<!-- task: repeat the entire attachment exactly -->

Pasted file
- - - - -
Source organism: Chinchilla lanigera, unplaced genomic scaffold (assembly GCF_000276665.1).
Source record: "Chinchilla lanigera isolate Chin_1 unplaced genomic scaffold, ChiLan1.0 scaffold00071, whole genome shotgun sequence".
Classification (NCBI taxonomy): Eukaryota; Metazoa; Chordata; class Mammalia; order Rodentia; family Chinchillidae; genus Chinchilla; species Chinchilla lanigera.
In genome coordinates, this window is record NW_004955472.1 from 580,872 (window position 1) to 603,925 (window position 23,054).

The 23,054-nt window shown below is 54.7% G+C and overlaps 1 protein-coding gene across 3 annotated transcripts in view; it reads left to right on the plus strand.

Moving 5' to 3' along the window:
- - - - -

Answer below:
Source organism: Chinchilla lanigera, unplaced genomic scaffold (assembly GCF_000276665.1).
Source record: "Chinchilla lanigera isolate Chin_1 unplaced genomic scaffold, ChiLan1.0 scaffold00071, whole genome shotgun sequence".
Classification (NCBI taxonomy): Eukaryota; Metazoa; Chordata; class Mammalia; order Rodentia; family Chinchillidae; genus Chinchilla; species Chinchilla lanigera.
In genome coordinates, this window is record NW_004955472.1 from 580,872 (window position 1) to 603,925 (window position 23,054).

The 23,054-nt window shown below is 54.7% G+C and overlaps 1 protein-coding gene across 3 annotated transcripts in view; it reads left to right on the plus strand.

Moving 5' to 3' along the window: